Silaev v. Swiss-America Trading Corporation, No. 2:2014cv02551 - Document 23 (D. Ariz. 2015)

Court Description: ORDER granting 15 Defendant's Partial Motion to Dismiss is granted; Counts 1, 4 and 5 are dismissed without prejudice. See attached Order. Signed by Senior Judge James A Teilborg on 3/31/2015.(TLB)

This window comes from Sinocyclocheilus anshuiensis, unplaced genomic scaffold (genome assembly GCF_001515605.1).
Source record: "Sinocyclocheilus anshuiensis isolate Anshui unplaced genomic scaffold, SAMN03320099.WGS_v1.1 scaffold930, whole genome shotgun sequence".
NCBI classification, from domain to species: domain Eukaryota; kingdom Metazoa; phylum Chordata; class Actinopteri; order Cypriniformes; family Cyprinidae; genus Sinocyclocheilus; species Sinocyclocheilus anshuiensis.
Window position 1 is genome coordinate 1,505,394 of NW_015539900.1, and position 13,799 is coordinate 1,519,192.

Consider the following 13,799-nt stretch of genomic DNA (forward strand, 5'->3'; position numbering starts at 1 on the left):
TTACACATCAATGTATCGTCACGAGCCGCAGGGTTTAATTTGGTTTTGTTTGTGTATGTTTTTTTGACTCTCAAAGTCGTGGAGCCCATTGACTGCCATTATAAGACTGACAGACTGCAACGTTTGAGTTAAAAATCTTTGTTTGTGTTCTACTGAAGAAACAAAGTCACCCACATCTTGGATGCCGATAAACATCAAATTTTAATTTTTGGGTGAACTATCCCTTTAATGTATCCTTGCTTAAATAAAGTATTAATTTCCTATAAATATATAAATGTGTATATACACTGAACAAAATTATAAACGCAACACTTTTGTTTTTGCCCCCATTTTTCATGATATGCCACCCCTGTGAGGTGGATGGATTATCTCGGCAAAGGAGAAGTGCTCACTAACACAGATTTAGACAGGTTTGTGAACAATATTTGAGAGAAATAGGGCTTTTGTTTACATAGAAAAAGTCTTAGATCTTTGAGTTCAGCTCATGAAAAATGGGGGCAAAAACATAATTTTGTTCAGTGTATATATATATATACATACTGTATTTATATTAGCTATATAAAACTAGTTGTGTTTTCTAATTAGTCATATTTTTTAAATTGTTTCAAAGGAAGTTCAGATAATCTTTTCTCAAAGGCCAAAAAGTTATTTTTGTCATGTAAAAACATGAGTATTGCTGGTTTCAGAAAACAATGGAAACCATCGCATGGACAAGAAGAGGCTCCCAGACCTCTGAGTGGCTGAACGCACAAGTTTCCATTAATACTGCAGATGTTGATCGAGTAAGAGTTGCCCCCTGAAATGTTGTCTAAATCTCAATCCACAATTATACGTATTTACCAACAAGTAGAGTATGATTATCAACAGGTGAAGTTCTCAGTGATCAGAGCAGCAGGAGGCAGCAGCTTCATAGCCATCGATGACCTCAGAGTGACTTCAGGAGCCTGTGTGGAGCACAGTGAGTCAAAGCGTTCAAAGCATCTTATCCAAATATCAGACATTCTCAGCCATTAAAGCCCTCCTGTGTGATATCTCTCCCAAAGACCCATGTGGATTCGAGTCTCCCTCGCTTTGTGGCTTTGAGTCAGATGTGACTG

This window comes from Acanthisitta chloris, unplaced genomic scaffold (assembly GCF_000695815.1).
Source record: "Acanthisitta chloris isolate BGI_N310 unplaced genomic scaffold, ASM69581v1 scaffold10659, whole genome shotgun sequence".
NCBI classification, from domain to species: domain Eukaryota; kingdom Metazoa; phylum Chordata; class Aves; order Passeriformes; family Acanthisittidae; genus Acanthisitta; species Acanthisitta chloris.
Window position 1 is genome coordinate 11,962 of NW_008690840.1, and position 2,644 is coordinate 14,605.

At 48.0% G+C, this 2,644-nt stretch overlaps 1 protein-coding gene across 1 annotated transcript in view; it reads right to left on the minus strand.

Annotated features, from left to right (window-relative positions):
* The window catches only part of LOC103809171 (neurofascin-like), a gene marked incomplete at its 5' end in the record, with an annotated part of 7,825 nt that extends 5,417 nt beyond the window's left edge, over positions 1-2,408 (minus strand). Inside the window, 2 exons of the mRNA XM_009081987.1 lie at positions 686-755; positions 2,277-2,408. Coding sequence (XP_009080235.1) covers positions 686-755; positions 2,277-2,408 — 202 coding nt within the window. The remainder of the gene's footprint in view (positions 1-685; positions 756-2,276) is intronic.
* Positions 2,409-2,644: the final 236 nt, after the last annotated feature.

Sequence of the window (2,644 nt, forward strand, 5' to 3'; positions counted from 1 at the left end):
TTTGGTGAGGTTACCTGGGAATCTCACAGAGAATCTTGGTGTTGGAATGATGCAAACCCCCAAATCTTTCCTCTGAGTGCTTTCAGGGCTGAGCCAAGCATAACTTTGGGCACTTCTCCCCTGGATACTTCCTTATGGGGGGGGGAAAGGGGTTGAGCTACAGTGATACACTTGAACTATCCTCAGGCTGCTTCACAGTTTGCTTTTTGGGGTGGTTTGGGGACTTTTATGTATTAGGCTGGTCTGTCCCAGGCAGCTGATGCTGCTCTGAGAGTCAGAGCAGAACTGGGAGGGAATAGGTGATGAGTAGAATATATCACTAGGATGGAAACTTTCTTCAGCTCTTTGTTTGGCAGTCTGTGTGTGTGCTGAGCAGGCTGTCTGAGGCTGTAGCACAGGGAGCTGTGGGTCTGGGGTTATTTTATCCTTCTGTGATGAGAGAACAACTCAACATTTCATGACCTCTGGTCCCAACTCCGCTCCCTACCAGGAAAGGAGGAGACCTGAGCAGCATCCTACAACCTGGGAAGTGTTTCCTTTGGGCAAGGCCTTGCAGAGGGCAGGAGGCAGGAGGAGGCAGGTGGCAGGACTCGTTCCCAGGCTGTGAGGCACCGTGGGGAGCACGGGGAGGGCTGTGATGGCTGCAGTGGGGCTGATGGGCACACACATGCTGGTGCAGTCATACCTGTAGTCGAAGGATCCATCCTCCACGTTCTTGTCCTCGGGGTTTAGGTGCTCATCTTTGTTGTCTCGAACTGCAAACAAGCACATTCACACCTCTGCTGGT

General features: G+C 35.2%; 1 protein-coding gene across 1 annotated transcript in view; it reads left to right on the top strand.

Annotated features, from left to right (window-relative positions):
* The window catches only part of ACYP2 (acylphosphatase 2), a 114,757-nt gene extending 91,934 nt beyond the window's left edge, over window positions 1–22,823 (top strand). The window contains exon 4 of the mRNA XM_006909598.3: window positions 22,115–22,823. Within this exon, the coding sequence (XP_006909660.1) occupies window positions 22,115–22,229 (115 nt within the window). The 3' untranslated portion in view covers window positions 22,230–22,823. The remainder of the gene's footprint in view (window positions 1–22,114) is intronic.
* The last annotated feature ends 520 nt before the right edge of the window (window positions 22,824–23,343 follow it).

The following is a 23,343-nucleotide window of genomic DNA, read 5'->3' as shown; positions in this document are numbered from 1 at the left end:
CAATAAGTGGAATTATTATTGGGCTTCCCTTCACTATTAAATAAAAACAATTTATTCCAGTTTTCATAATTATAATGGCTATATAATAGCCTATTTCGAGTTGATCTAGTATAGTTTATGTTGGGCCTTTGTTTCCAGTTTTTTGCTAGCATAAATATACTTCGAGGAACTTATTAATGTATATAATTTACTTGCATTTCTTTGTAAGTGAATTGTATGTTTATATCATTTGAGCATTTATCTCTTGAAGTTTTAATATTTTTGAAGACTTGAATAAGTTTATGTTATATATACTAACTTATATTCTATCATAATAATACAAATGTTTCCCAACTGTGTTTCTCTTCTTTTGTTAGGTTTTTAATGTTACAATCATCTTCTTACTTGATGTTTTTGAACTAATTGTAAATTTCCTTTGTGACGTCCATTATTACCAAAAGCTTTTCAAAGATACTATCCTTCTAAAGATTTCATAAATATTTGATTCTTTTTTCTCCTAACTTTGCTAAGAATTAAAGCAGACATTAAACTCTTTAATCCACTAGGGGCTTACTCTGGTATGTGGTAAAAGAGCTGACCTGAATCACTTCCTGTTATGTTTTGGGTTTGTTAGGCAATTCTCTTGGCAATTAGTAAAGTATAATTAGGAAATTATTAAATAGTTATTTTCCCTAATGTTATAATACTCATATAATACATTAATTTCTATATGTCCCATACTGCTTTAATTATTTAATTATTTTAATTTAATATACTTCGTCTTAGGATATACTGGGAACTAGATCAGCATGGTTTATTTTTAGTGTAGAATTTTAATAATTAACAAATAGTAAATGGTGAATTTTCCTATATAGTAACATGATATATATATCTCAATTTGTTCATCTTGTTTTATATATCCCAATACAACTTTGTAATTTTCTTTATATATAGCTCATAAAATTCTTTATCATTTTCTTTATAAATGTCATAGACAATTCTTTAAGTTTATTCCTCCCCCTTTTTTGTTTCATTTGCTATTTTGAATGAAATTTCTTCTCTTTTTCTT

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Silaev v. Swiss-America Trading Corporation 1 Doc. 23 WO 2 3 4 5 6 IN THE UNITED STATES DISTRICT COURT 7 FOR THE DISTRICT OF ARIZONA 8 9 Serguei Silaev, No. CV-14-02551-PHX-JAT Plaintiff, 10 11 v. 12 ORDER Swiss-America Trading Corporation, 13 Defendant. 14 Pending before the Court is Defendant’s “Rule 12(b)(6) Motion to Dismiss Three 15 16 Counts of [Plaintiff’s] First Amended Complaint.” (Doc. 15). These three counts 17 include: (1) Defendant’s violation of the Arizona Consumer Fraud Act (“ACFA”), (2) 18 conspiracy, and (3) breach of fiduciary duty. The Court now rules on the motion. 19 I. Background 20 a. Procedural History 21 Plaintiff initially filed a complaint in Arizona superior court on October 15, 2014. 22 (Doc. 1, Exh. A at 13). The case was removed by Defendant to the U.S. District Court 23 for the District of Arizona on November 18, 2014. (Doc. 1). Plaintiff’s initial complaint 24 was deficient and Plaintiff filed an amended complaint on December 29, 2014. (Doc. 25 13). On January 12, 2015, Defendant filed a motion pursuant to Federal Rule of Civil 26 Procedure (“Rule”) 12(b)(6) to dismiss three counts in Plaintiff’s amended complaint. 27 (Doc. 15). Plaintiff failed to respond to Defendant’s motion to dismiss. 28 1 b. 2 Defendant has bought and sold U.S. gold and silver coins for over thirty-two 3 years. (Doc. 13 at 2, ¶ 3). Plaintiff contracted with Defendant to make such purchases 4 and sales. (Doc. 13 at 3, ¶¶ 5–6). Plaintiff contends in his amended complaint that 5 Defendant intentionally deceived Defendant into purchasing thousands of dollars of 6 “allegedly rare coins.” (Doc. 13 at 3, ¶ 5). Plaintiff states that Defendant used “boiler 7 room” sales tactics as a company-wide scheme on unsuspecting customers such as the 8 Plaintiff, and Defendant “employed misleading selling points and unscrupulous sales 9 tactics” so that Plaintiff would “rely on such misrepresentations and purchase large 10 amounts of coins from Defendant.” (Doc. 13 at 3–4, ¶¶ 6–7). Defendant allegedly 11 offered Plaintiff a “money back guarantee” if Plaintiff did not “realize his initial 12 investment,” and later “disavow[ed] the guarantee.” (Doc. 13 at 4, ¶ 8). Defendant also 13 allegedly advised Plaintiff to take his money out of “more secure investment vehicles” 14 and to use this money to purchase rare coins knowing the coins “did not possess the high 15 values advertised by Defendant.” (Doc. 13 at 5, ¶ 11). Factual History 16 On these allegations, Plaintiff asserts six counts numbered as follows: (1) violation 17 of the Arizona Consumer Fraud Act, (2) breach of contract, (3) “fraud, negligent 18 misrepresentation, fraudulent inducement and negligence,” (4) conspiracy, (5) breach of 19 fiduciary duty, and (6) breach of warranty. (Doc. 13 at 6–11). Defendant moves to 20 dismiss the first, fourth and fifth counts above. (Doc. 15 at 1). 21 II. Discussion 22 Defendant moves to dismiss pursuant to Rule 12(b)(6) count one for violation of 23 the ACFA, count four for conspiracy, and count five for breach of fiduciary duty. (Doc. 24 15 at 1). All three counts are discussed below. 25 The Court may dismiss a complaint for failure to state a claim under Rule 12(b)(6) 26 for two reasons: (1) lack of a cognizable legal theory and (2) insufficient facts alleged 27 under a cognizable legal theory. Balistreri v. Pacifica Police Dep’t, 901 F.2d 696, 699 28 (9th Cir. 1990). To survive a Rule 12(b)(6) motion for failure to state a claim, a -2- 1 complaint must meet the requirements of Federal Rule of Civil Procedure 8(a)(2). Rule 2 8(a)(2) requires a “short and plain statement of the claim showing that the pleader is 3 entitled to relief,” so that the defendant has “fair notice of what the . . . claim is and the 4 grounds upon which it rests.” Bell Atlantic Corp. v. Twombly, 550 U.S. 544, 555 (2007) 5 (quoting Conley v. Gibson, 355 U.S. 41, 47 (1957)). 6 Although a complaint attacked for failure to state a claim does not need detailed 7 factual allegations, the pleader’s obligation to provide the grounds for relief requires 8 “more than labels and conclusions, and a formulaic recitation of the elements of a cause 9 of action will not do.” Twombly, 550 U.S. at 555 (internal citations omitted). The factual 10 allegations of the complaint must be sufficient to raise a right to relief above a 11 speculative level. Id. Rule 8(a)(2) “requires a ‘showing,’ rather than a blanket assertion, 12 of entitlement to relief. Without some factual allegation in the complaint, it is hard to see 13 how a claimant could satisfy the requirement of providing not only ‘fair notice’ of the 14 nature of the claim, but also ‘grounds’ on which the claim rests.” Id. (citing 5 C. Wright 15 & A. Miller, Federal Practice and Procedure §1202, pp. 94, 95(3d ed. 2004)). 16 Rule 8’s pleading standard demands more than “an unadorned, the-defendant- 17 unlawfully-harmed-me accusation.” Ashcroft v. Iqbal, 556 U.S. 662, 678 (2009) (citing 18 Twombly, 550 U.S. at 555). A complaint that offers nothing more than naked assertions 19 will not suffice. To survive a motion to dismiss, a complaint must contain sufficient 20 factual matter, which, if accepted as true, states a claim to relief that is “plausible on its 21 face.” Iqbal, 556 U.S. at 678. Facial plausibility exists if the pleader pleads factual 22 content that allows the court to draw the reasonable inference that the defendant is liable 23 for the misconduct alleged. Id. Plausibility does not equal “probability,” but plausibility 24 requires more than a sheer possibility that a defendant has acted unlawfully. Id. “Where 25 a complaint pleads facts that are ‘merely consistent’ with a defendant’s liability, it ‘stops 26 short of the line between possibility and plausibility of entitlement to relief.’” Id. (citing 27 Twombly, 550 U.S. at 557). 28 In deciding a motion to dismiss under Rule 12(b)(6), the Court must construe the -3- 1 facts alleged in the complaint in the light most favorable to the drafter of the complaint 2 and the Court must accept all well-pleaded factual allegations as true. See Shwarz v. 3 United States, 234 F.3d 428, 435 (9th Cir. 2000). Nonetheless, the Court does not have 4 to accept as true a legal conclusion couched as a factual allegation. Papasan v. Allain, 5 478 U.S. 265, 286 (1986). 6 a. 7 Defendant moves to dismiss count four for conspiracy pursuant to Rule 12(b)(6) 8 because Plaintiff did not plead sufficient facts on the face of the complaint to state a 9 claim. Count Four: Conspiracy 10 “For a civil conspiracy to occur two or more people must agree to accomplish an 11 unlawful purpose or to accomplish a lawful object by unlawful means, causing damages.” 12 Wells Fargo Bank v. Ariz. Laborers, Teamsters & Cement Masons Local No. 395 13 Pension Trust Fund, 38 P.3d 12, 36, ¶ 99 (Ariz. 2002) (quoting Rowland v. Union Hills 14 Country Club, 757 P.2d 105, 110 (Ariz. 1988)). Put differently, “liability for civil 15 conspiracy requires that two or more individuals agree . . . .” Id. (citations omitted). In 16 the complaint, Plaintiff names only one defendant and fails to explain how Defendant can 17 conspire with itself. Plaintiff states in the complaint that “[t]hrough a meeting of the 18 minds, Defendant conspired to collectively carry out the following . . . .” (Doc. 13 at 9, ¶ 19 30). Furthermore, throughout the complaint Plaintiff states “Defendant,” which refers to 20 one rather than multiple. (Doc. 13 at 9, ¶¶ 30–31). As stated above, Defendant cannot 21 conspire with itself. 22 Plaintiff’s favor and accepting the allegations as true, count four for conspiracy is 23 dismissed due to insufficient alleged facts to support a claim for conspiracy. 1 Therefore, even after drawing all reasonable inferences in 24 25 26 27 28 1 As far as Plaintiff intends this conspiracy to occur between agents of the corporation, Plaintiff has not alleged in the complaint that the individuals of the corporation are acting for their individual advantage and not in their official capacities on behalf of the corporation. See Perry v. Apache Junction Elementary School Dist. No. 43 Bd. of Trustees, 514 P.2d 514, 517 (Ariz. Ct. App. 1973) (“It has been held that agents and employees of a corporation cannot conspire with their corporate principal or employer when acting in their official capacities on behalf of the corporation and not as individuals for their individual advantage.”). -4- 1 b. 2 Defendant moves to dismiss count five for breach of fiduciary duty pursuant to 3 Rule 12(b)(6) because Plaintiff offers no factual support that a fiduciary duty exists, and 4 therefore, fails to state a claim. 5 6 The Arizona court of appeals nicely summarized what a fiduciary relationship entails when they stated: 7 Our case law distinguishes a fiduciary relationship from an arm's length relationship. Mere trust in another's competence or integrity does not suffice; ‘peculiar reliance in the trustworthiness of another’ is required. A fiduciary relationship is a confidential relationship whose attributes include great intimacy, disclosure of secrets, [or] intrusting of power. In a fiduciary relationship, the fiduciary holds ‘superiority of position’ over the beneficiary. This superiority of position may be demonstrated in material aspects of the transaction at issue by a ‘substitution of [the fiduciary's] will.’ 8 9 10 11 12 13 14 15 16 17 18 19 20 21 22 23 24 25 26 27 28 Count Five: Breach of Fiduciary Duty Standard Chartered PLC v. Price Waterhouse, 945 P.2d 317, 335 (Ariz. Ct. App. 1996) (internal citations omitted). Plaintiff alleges in his complaint that “Defendant owed a fiduciary duty to Plaintiff, including a duty of good faith and fair dealing.” (Doc. 13 at 10, ¶ 33). However, Plaintiff fails to offer supporting allegations in the complaint beyond this conclusory statement. See Twombly, 550 U.S. at 555 (internal citations omitted) (The pleader’s obligation to provide the grounds for relief requires “more than labels and conclusions.”). Plaintiff later states in his complaint that “Plaintiff placed in Defendant a significant level of trust and confidence, as the Defendant represented themselves to be experts within the coin industry.” (Doc. 13 at 10–11, ¶ 34). However, Plaintiff fails to state why he placed such trust and confidence in Defendant besides Defendant’s alleged expertise in the coin industry, and “mere trust in another’s competence or integrity does not suffice” to establish a fiduciary relationship. Standard Chartered PLC, 945 P.2d at 335. While Plaintiff and Defendant did enter into a contract to buy and sell coins, a commercial contract also does not create a fiduciary relationship. Urias v. PCS Health Systems, Inc., 118 P.3d 29, 35 ¶ 32 (Ariz. Ct. App. 2005) (“A commercial contract -5- 1 creates a fiduciary relationship only when one party agrees to serve in a fiduciary 2 capacity.”). Plaintiff has alleged nothing in the complaint that makes this relationship 3 anything more than an “arm’s length” relationship; a relationship that does not involve 4 “great intimacy, disclosure of secrets, [or] intrusting of power.” Standard Chartered 5 PLC, 945 P.2d at 335 (quoting Rhoads v. Harvey Publ’ns, Inc., 700 P.2d 840, 847 (Ariz. 6 Ct. App. 1984). 7 fiduciary duty.2 8 c. 9 Defendant moves to dismiss count one for violation of the ACFA as being time 10 barred. Although Defendant moves to dismiss pursuant to Rule 12(b)(6), the Court 11 interprets the dismissal of this count as being pursuant to Rule 12(b)(1). See Sisseton- 12 Wahepton Oyate of Lake Traverse Reservation v. U.S. Corps. of Eng’rs, 918 F. Supp. 2d 13 962, 967 (D.S.D. 2013) (“the statute of limitations is a jurisdictional limit”); see also St. 14 Clair v. City of Chico, 880 F.2d 199, 201 (9th Cir. 1989) (“Like other challenges to a 15 court’s subject matter jurisdiction, motions raising the ripeness issue are treated as 16 brought under Rule 12(b)(1) even if improperly identified by the moving party as brought 17 under Rule 12(b)(6).”). Therefore, Plaintiff has failed to sufficiently allege a breach of a Count One: Violation of the Arizona Consumer Fraud Act 18 The defense of lack of subject matter jurisdiction may be raised at any time by the 19 parties or the court. See Fed. R. Civ. P. 12(h)(3). A Rule 12(b)(1) motion to dismiss “for 20 lack of subject matter jurisdiction may either attack the allegations of the complaint or 21 may be made as a ‘speaking motion’ attacking the existence of subject matter jurisdiction 22 2 23 24 25 26 27 28 Plaintiff also mentions a breach of a “duty of good faith and fair dealing” with his “breach of fiduciary duty” cause of action. (Doc. 13 at 10, ¶ 33). A duty of good faith and fair dealing may be brought as an action in contract or in tort. Burkons v. Ticor Title Ins. Co. of Cal., 813 P.2d 710, 720 (Ariz. 1991) (noting the distinction between the duty brought in contract versus in tort). The Court interprets Plaintiff’s duty of good faith and fair dealing as being brought in tort because Plaintiff, by including this duty under his “breach of fiduciary duty” cause of action, implies that this duty derives from the alleged fiduciary duty. Also, a duty of good faith and fair dealing in tort requires that “there is a special relationship between the parties arising from elements of public interest, adhesion, and fiduciary responsibility.” Id. However, as stated above, Plaintiff has not sufficiently alleged a special relationship that compels imposition of a fiduciary duty on Defendant. Thus, the duty of good faith and fair dealing, as far as it applies to a breach of fiduciary duty, has not been sufficiently alleged. -6- 1 in fact.” Thornhill Publ’g Co. v. Gen. Tel. & Elecs., 594 F.2d 730, 733 (9th Cir. 1979). 2 Here, it appears that Defendant makes a facial attack because his brief examines whether 3 the ACFA cause of action is time barred on the face of the complaint. Sinaltrainal v. 4 Coca-Cola Co., 578 F.3d 1252, 1260 (11th Cir. 2009), abrogated on other grounds by 5 Mohamad v. Palestinian Authority, 132 S. Ct. 1702 (U.S. 2012); (Doc. 15 at 5). In 6 resolving a “facial attack” under Rule 12(b)(1), the district court must accept the 7 allegations of the complaint as true, see Valdez v. United States, 837 F. Supp. 1065, 1067 8 (E.D. Cal. 1993), aff’d, Valdez v. United States, 56 F.3d 1177 (9th Cir. 1995), and “draw 9 all reasonable inferences in [the Plaintiff’s] favor,” Doe v. Holy See, 557 F.3d 1066, 10 1073 (9th Cir. 2009) (citing Wolfe v. Strankman, 392 F.3d 358, 362 (9th Cir. 2004)); see 11 also Jetform Corp. v. Unisys Corp., 11 F. Supp. 2d 788, 789 (E.D. Va. 1998) (“The 12 plaintiff is then afforded the same procedural protection as he would receive under Rule 13 12(b)(6) consideration.”). 14 Here, the ACFA’s statute of limitations is “within one year after the cause of 15 action accrues, and not afterward.” A.R.S. § 12-541. The cause of action accrues when 16 “the plaintiff knows or should have known of both the what and who elements of 17 causation.” Alaface v. Nat’l Inv. Co., 892 P.2d 1375, 1379 (Ariz. Ct. App. 1994). 18 Plaintiff states in his amended complaint that he pleads the “Discovery Rule.” (Doc. 13 19 at ¶ 14). Through this rule, Plaintiff maintains “since this litigation began, that it was not 20 until within 12 to 24 months of filing the original lawsuit that he became aware as to the 21 nature of Defendant’s conduct . . . .” (Id.) (emphasis added). The Court interprets this 22 statement to mean that Plaintiff became aware of Defendant’s conduct violating the 23 ACFA between one to two years before the filing of the original complaint in this 24 lawsuit. In other words, Plaintiff pleads that his original complaint was filed more than 25 one year after the accrual of his alleged cause of action for violation of the ACFA. 26 Therefore, even after accepting the allegations as true and drawing all reasonable 27 inferences in the Plaintiff’s favor, count one for violation of the ACFA is time barred. 28 -7- 1 III. Conclusion 2 Based on the foregoing, 3 IT IS ORDERED that Defendant’s partial motion to dismiss (Doc. 15) is 4 5 GRANTED; counts one, four, and five are dismissed without prejudice. Dated this 31st day of March, 2015. 6 7 8 9 10 11 12 13 14 15 16 17 18 19 20 21 22 23 24 25 26 27 28 -8-